Then take some time with the system standard to determine the key processes that support, direct or improve the core process. When you see the requirements for resources, for example, you are thinking recruiting, training, purchasing and maintaing facilities and equipment. Translate the headings into processes.

Ask top management to name the owner of each of the organization’s support processes.

Remember that processes are work not procedures. Procedures are the specified way of doing the work.

You should then be ready to work with each of the process owners to determine the way their process actually works to fulfill its objectives. Ask auditor type questions by showing a genuine interest in their work. If you are not trained as an auditor then I strongly recommend it. My clients preferred to document their procedures lightly using deployment flowcharts which referred to forms to collect data and to instructions where how to instructions already exist.

Ask the process owners to engage their process teams (note that these folk will probably be in different departments) in review of their flowcharted procedure for accuracy and reconcile their comments.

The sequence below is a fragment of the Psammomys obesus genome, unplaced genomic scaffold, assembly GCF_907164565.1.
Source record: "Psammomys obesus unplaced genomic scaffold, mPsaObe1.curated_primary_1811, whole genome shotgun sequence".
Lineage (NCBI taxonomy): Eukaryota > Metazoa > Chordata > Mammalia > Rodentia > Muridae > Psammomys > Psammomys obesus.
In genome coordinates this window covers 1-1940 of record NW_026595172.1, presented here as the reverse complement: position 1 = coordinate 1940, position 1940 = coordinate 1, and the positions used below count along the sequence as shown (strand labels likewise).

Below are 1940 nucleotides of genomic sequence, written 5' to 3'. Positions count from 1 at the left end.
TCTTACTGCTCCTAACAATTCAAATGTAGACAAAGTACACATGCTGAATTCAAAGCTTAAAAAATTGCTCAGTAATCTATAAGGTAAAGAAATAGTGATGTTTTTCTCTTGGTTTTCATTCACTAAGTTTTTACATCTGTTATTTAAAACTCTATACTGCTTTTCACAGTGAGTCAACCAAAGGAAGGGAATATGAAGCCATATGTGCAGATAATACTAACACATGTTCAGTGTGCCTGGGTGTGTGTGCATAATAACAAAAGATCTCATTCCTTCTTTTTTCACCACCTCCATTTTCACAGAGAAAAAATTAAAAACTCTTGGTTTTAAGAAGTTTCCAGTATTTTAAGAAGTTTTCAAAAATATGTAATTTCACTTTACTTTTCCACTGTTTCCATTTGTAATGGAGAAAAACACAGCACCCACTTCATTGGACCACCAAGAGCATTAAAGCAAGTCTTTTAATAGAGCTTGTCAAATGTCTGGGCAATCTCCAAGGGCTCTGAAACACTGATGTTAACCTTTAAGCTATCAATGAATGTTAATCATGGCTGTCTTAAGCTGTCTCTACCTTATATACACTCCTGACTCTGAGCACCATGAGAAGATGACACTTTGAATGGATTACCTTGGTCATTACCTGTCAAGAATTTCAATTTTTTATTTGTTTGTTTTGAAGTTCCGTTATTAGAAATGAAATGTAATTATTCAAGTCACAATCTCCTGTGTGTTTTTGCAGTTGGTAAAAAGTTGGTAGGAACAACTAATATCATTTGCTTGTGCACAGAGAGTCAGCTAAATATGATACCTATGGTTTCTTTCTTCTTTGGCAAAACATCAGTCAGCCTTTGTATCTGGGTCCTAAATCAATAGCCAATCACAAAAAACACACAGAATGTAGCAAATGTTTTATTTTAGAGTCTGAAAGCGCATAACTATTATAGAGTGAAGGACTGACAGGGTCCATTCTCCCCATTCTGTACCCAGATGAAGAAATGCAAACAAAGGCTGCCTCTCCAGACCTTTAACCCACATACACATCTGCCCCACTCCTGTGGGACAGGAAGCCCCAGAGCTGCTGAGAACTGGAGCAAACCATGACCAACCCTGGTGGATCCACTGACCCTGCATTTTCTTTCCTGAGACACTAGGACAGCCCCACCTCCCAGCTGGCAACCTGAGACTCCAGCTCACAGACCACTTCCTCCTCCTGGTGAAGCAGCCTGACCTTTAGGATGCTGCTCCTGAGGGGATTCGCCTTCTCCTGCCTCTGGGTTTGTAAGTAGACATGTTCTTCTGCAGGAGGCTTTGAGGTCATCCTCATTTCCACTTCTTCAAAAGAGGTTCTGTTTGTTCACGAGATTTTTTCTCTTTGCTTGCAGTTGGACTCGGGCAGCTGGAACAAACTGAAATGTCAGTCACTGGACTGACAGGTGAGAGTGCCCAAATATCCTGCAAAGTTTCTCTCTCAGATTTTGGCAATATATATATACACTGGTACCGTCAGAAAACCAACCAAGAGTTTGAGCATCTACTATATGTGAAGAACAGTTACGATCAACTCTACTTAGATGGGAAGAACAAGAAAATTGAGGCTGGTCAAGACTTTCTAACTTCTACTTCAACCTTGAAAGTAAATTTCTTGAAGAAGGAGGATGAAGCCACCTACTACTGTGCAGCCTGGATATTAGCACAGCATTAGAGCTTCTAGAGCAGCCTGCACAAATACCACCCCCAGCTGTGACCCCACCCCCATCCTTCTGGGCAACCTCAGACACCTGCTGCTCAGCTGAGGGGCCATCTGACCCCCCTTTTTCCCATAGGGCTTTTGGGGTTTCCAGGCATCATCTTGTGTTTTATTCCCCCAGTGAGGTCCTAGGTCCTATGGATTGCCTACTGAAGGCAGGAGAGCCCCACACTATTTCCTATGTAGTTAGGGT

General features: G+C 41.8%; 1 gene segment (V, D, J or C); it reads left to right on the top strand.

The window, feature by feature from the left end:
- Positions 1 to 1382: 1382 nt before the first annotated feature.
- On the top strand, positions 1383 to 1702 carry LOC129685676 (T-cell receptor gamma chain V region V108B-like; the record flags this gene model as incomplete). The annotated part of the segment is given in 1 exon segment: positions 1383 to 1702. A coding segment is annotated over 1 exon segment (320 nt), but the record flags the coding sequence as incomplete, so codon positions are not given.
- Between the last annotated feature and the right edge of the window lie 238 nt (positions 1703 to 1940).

Also remember that a procedures does not need to be documented to be procedure! Strange but true and worth remembering to avoid over documenting your management system.

That’s enough for now.

Good luck and let us know how it goes.

John


This is Great information John!! Thank you so much for your input!
 

Kronos147

Trusted Information Resource
One way to make it simple is just use the 'departments' as the process names (since someone sees it this way anyway). Their 'processes' as you described them could then be identified as sub-processes under the process umbrella.

I like what Ninja had to say, about not overcomplicating it. You can always expand, it's more difficult to consolidate.